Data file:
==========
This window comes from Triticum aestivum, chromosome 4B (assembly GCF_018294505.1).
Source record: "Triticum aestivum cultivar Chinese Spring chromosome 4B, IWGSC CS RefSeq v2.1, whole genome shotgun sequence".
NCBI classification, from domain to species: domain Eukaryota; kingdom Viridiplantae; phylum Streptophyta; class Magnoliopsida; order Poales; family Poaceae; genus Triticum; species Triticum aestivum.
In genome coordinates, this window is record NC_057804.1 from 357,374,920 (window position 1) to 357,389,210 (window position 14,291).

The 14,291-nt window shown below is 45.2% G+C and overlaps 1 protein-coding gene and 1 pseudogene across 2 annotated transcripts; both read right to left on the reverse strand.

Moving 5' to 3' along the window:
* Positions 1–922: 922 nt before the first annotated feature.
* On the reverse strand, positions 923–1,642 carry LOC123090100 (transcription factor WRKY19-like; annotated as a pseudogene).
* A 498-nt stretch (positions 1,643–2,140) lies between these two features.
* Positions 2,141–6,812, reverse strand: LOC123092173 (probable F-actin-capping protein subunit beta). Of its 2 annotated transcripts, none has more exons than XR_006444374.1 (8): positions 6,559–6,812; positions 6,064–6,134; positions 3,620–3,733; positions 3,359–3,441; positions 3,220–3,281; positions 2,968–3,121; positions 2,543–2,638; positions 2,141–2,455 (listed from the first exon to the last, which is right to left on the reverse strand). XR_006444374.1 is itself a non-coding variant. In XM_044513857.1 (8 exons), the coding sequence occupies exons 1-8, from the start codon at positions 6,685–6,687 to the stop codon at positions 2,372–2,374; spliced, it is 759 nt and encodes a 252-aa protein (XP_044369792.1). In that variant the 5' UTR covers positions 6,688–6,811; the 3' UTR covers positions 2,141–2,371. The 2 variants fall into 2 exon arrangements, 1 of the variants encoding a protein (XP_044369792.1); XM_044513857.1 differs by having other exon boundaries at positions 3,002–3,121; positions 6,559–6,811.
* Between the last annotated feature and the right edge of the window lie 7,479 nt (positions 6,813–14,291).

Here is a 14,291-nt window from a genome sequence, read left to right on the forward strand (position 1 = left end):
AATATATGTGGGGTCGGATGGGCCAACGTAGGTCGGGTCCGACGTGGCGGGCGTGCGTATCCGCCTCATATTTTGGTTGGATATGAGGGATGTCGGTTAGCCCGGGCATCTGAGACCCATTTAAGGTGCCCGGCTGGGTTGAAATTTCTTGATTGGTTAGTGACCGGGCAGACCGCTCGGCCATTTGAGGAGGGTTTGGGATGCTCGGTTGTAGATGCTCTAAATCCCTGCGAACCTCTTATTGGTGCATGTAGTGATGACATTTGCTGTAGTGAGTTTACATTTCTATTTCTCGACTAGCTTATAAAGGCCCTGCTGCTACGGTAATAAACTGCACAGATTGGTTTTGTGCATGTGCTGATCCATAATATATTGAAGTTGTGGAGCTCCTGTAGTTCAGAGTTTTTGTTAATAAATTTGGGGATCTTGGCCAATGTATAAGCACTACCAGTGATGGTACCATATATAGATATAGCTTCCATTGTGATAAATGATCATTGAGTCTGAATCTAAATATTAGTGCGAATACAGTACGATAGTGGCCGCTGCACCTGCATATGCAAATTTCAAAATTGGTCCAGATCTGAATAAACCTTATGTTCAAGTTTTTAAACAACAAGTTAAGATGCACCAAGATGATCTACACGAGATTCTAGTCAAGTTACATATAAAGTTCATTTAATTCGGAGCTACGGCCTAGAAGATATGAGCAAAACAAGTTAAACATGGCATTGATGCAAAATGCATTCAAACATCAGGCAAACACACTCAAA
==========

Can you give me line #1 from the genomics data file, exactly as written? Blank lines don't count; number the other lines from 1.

This window comes from Triticum aestivum, chromosome 4B (assembly GCF_018294505.1).